Your retirement savings are an important asset that you’ll want to preserve and protect. After all, you worked hard for these funds, but what happens if you get a divorce?
Divorce directly affects your financial security, and brings up worries about how you are going to afford retirement after your marriage ends. The experienced Ohio divorce attorneys at Kademenos, Wisehart, Hines, Dolyk & Wright Co. LPA are ready to protect your financial future and ensure you receive a fair settlement that protects your plans for retirement after divorce.
When Is A Retirement Account a Marital Asset?
If your name is on your retirement account it’s your personal property, right? In short, you would be wrong.
If you have a retirement account in your name and any of the money in the account accrued (was earned or added to the account) during the marriage, at least part of the value is considered a marital asset. And, all marital assets must be divided in a divorce in Ohio.
How Retirement Assets Are Divided
Ohio divorce law uses a property division principle called equitable distribution. This means that marital assets are divided in a way that is considered fair, but not necessarily 50/50. Retirement assets such as 401(k)s, pensions, and IRAs are divided using equitable distribution.
If you reach a settlement in your divorce, your attorney will work out a plan for how all retirement assets in the marriage (whether in your name or your spouse’s name) are divided. If you go to a trial, the judge will decide how the assets are divided.
Retirement Funds and Other Assets
When you get a divorce in Ohio, the court will not necessarily take each retirement account and split it in half and give half to each spouse. If you and your spouse each have retirement funds in your own names, they may balance each other out in value so no division is necessary. In this scenario, you would each keep your own accounts and there would be no need to split accounts.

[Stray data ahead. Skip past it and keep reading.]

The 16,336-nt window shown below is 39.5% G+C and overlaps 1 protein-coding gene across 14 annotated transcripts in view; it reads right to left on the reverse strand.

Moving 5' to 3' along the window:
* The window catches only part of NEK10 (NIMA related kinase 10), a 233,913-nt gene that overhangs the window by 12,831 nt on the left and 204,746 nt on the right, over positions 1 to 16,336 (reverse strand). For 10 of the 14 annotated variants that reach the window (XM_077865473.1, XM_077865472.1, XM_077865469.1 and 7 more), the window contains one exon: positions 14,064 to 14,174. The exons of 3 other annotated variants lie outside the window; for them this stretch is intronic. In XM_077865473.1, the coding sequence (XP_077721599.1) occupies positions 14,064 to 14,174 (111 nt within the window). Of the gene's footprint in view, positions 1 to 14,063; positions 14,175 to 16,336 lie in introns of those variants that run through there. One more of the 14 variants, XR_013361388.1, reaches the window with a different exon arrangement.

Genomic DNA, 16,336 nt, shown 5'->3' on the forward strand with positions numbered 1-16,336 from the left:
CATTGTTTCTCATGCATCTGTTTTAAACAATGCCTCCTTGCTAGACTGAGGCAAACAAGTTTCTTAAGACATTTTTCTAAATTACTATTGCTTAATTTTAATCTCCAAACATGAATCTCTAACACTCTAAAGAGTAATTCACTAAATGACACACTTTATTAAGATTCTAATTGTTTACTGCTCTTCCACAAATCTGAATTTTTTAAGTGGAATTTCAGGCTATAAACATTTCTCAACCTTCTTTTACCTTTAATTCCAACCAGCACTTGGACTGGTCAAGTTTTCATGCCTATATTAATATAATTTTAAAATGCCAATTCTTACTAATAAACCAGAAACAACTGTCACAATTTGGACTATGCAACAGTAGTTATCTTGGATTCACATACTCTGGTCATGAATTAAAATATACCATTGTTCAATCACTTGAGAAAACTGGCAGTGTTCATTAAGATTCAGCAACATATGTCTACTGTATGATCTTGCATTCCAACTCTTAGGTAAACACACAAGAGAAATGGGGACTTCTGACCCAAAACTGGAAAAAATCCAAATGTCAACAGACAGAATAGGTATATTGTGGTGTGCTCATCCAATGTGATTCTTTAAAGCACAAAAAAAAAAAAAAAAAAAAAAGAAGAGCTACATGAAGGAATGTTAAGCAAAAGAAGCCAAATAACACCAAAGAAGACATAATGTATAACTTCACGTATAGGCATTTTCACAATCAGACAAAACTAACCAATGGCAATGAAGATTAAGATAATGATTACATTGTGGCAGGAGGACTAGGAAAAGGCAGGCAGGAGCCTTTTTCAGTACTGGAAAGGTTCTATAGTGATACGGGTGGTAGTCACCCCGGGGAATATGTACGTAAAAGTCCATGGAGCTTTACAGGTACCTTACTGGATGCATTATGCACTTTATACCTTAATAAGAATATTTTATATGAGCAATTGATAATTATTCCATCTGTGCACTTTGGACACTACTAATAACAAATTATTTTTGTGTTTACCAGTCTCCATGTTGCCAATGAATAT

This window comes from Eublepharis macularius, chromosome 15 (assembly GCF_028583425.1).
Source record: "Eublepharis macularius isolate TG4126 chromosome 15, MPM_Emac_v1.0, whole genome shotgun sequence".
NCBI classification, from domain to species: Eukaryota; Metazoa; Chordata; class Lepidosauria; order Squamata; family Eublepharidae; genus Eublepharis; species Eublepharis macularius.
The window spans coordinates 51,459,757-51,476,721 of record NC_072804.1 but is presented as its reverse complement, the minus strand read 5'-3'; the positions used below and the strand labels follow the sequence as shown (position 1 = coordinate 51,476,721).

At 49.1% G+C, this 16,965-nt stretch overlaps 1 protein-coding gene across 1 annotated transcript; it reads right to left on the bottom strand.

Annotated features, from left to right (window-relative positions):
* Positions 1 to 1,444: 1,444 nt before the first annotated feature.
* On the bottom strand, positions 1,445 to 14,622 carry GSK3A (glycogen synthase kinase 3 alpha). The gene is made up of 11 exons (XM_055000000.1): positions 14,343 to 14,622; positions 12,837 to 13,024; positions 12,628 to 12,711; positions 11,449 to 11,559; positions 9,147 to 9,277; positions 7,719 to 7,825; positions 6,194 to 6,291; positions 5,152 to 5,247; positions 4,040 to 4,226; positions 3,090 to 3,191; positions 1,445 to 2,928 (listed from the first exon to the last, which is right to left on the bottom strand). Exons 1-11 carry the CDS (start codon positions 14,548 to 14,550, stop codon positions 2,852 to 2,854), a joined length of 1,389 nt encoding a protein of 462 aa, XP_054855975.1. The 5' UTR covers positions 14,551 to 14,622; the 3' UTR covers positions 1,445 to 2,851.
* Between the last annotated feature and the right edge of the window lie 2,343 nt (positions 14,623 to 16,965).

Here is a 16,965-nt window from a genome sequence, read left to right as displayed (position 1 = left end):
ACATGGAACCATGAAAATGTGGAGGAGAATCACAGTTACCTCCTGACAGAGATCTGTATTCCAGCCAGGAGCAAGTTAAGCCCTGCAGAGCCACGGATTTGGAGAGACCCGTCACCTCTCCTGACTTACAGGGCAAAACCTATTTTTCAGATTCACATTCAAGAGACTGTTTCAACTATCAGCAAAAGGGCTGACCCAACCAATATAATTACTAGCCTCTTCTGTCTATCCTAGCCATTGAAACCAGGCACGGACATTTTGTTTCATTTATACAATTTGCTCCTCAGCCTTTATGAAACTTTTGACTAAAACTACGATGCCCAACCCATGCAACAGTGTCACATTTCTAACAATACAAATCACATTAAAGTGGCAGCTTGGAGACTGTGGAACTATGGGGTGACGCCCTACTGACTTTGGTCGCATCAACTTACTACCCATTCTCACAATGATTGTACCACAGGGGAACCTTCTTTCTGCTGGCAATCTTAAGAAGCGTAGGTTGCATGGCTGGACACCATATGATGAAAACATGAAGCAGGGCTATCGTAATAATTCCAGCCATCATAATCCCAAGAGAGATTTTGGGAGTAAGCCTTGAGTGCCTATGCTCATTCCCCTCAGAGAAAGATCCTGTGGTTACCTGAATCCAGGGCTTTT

It’s also possible to balance other assets against retirement assets. For example, you could keep your 401(k) and your spouse could keep your second home if they end up having comparable values.
Splitting Retirement Assets
The court will specify how the retirement assets are to be divided in the divorce judgment. While the court states how the funds will be shared, there are a few additional steps to actually move the funds. The way the money is moved or reassigned depends on the type of retirement fund involved.
An IRA is divided by rolling the money over to another account. The money in a 401(k) can also be rolled over to another account, but first your attorney must prepare a Qualified Domestic Relations Order (QDRO). This is a specialized document that is prepared according to the individual plan’s specifications. A pension plan is also divided using a QDRO which determines the amount of payments each spouse will receive at retirement.
Work with an Ohio Divorce Lawyer
The stakes are high when your divorce involves retirement plans. Because of this, it’s essential that you work with a respected attorney with considerable experience negotiating and litigating divorces involving all types of retirement assets. Kademenos, Wisehart, Hines, Dolyk & Wright Co. LPA has been assisting people in Ohio to protect themselves during divorce proceedings, and is ready to protect your retirement assets.